More apologies to Obi-Wan. This is the last time I will say this for a while – just take it as read for the next few chapters.
When the crewman responsible for the transport’s engineering reported the exact problem, Major Zuqof made a sound remarkably close to a snarl. “Sand in the engines? That’ll take hours.”
Obi-Wan looked about for his comlink. “I’ll call the ship and ask after Nasriel, if I may.”
“Oh…” A trooper glanced sheepishly up from a game of cards with a friend. “I think I threw your comm across the hold, I’m afraid. I hope it still works.”
Picking up the comlink from the corner, Obi-Wan checked to find that it did still work – and there was a voice message on the data chip. He stepped out of the transport and walked some distance away, so as to call Nasriel in private.
Just as he was about to key in the callsign Zuqof had told him for the Robin, the brilliant desert sunlight from behind him was broken by another shadow flung long and black across the sand.
“Me.” Me was a young Balosar man with a vaguely familiar air, dressed in a vague – and also green – approximation of a Jedi tunic. “I think I’m a little lost. How far out from the equator am I?”
“How should I know?” Obi-Wan retorted irritably. “What are you doing on Halm anyway?”
“Lost my ‘saber,” the man answered lightly. “In the absence of Ilum… you get me? I came down to make a new one. What are the odds of two Jedi meeting here?” He paused only to continue irrelevantly, “Came in a disarmed star-fighter. Lovely piece of work. Well. I’ll find my way somehow.”
After the Balosar had vanished over the brow of a sand dune, Obi-Wan had trouble even recalling the incident as a waking event – it had had a surreal, dreamlike quality. He reconsidered calling immediately, and pressed the playback switch to hear the voice message left on his comm. The recording started with a series of staticky hisses, then Nasriel’s voice broke uncertainly in.
“Master Obi-Wan? Oh. I guess… it’s kind of odd for you not to answer your comlink. Anyway. I’m… uh… well, I’m fine. The bang on the head… wasn’t so big a deal, really. In retrospect. Yeah. I’m fine. I… don’t have long, sorry. Half an hour, to be exact. Um… that is… I only have half an hour, I’m… I don’t know how to say this. Master, I’m going to die. I’m being executed for murdering Captain Orde… I’m sorry if that’s inconvenient for you, but I don’t exactly have a lot of say in the matter.”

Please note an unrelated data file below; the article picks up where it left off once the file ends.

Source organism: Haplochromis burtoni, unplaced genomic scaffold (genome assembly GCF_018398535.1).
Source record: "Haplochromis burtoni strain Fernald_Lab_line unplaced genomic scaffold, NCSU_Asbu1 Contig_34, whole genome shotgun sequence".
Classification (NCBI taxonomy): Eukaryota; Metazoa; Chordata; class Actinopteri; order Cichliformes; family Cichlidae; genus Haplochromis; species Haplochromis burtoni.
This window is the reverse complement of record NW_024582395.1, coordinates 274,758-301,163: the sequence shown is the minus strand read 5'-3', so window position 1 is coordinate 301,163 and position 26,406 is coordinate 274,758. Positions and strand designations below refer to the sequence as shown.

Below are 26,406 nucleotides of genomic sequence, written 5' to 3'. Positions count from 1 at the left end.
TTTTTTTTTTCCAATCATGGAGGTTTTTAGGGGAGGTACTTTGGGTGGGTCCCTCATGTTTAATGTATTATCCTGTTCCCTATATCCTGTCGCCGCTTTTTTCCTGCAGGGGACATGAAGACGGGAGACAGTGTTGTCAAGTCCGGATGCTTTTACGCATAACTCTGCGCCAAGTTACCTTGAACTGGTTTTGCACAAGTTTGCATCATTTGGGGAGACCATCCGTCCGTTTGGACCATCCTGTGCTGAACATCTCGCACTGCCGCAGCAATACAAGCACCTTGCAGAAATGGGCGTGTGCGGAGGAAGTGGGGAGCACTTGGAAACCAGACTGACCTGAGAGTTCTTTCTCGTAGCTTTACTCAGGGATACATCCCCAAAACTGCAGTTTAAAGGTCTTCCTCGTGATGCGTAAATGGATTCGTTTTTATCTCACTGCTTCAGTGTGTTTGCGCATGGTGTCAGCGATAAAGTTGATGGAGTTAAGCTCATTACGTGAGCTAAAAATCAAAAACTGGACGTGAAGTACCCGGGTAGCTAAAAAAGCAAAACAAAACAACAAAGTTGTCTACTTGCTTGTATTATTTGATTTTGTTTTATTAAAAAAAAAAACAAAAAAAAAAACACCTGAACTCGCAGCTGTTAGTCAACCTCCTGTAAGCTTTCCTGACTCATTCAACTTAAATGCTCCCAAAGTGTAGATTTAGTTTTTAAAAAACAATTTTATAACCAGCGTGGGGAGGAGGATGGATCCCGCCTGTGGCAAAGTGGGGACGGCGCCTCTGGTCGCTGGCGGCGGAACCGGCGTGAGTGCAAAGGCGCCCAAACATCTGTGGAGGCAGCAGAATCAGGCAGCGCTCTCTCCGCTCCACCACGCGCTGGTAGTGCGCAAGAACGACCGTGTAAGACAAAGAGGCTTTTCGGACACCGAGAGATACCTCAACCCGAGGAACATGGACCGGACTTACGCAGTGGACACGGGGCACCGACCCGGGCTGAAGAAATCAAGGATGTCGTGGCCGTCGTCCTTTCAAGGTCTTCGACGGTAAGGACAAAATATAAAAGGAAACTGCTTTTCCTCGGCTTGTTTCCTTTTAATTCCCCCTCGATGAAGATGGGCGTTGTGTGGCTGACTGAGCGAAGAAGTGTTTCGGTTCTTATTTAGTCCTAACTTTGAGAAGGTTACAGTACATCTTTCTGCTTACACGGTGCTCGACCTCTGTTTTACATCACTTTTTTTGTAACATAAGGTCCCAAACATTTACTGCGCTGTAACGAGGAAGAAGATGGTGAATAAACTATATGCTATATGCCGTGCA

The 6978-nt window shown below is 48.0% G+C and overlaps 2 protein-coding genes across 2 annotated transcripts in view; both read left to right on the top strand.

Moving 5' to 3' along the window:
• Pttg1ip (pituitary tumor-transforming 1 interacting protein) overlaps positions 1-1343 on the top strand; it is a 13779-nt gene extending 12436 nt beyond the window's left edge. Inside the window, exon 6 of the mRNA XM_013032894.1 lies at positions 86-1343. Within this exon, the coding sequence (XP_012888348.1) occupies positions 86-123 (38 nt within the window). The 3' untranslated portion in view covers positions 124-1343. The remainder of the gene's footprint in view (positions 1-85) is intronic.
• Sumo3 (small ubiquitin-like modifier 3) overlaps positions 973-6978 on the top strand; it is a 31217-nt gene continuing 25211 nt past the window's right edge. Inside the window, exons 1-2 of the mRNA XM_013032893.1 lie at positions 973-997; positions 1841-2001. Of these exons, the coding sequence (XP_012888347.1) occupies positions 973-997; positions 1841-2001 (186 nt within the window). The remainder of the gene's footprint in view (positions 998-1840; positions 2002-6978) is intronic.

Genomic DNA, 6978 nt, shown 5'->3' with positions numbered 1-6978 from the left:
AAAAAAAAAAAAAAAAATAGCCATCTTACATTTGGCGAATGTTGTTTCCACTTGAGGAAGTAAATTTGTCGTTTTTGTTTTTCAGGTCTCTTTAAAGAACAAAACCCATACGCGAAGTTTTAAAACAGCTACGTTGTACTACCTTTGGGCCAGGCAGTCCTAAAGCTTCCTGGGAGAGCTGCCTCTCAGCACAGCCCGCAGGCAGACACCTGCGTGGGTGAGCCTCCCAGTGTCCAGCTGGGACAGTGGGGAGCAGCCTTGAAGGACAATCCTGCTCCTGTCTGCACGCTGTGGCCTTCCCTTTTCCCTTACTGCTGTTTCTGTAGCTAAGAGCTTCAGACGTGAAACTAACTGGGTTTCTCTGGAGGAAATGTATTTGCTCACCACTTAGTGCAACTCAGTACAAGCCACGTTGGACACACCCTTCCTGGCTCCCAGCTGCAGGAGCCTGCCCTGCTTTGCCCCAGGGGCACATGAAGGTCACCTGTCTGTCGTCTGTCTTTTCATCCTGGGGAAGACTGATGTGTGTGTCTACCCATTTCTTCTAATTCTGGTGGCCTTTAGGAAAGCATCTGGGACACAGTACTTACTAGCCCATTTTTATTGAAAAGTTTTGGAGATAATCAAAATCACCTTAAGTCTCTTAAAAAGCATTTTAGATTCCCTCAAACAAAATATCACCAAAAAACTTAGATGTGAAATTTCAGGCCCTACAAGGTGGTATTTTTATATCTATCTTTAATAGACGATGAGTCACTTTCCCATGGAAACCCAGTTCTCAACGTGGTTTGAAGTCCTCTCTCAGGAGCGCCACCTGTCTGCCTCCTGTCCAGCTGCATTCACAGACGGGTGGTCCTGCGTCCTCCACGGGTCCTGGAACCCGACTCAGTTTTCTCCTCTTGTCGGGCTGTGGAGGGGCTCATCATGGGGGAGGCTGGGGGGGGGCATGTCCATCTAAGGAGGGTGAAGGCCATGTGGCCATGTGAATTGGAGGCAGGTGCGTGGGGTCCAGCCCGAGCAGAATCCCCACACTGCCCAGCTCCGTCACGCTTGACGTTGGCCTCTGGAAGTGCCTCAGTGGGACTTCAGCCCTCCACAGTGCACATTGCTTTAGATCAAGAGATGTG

What was this? But the message had not ended.
“If you don’t mind… there’s just a couple of things. Call Kijé. Tell him what’s happened, and tell him from me… there is no death, there is the Force. You’ll have to use the medcenter callsign and talk your way past Master Eerin. Don’t take no for an answer. I promised Kij that if I died, and knew about it ahead of time, he’d be the first to know. And… if you get time… can you try to prove it wasn’t me? Mi Amarok can help; get her address from Kijé. I think it’s Malastare. Give my love to Ben. I guess… that’s all, really. I’ll see you on the other side. May the Force be with you.”
She had left the message an hour earlier.
“Oh, Force,” Obi-Wan whispered, then clicked the redial button.
“CT-1313. Who is this?”
The medic? “This is General Kenobi. My Padawan left a voice message from your comm. I’m calling back.”
“General… that was an hour ago. I was standing beside her when she made that call, so I know you know what’s happened.” He hurried on, “I guess you want answers – I haven’t got any. I didn’t know what was going on until we got back up here, but it damn sure wasn’t my idea, sir. Ask the Major.”
“What’s going on, Major?” Obi-Wan had asked the clone officer to step outside so they could talk, and explained what Nasriel and the medic had told him.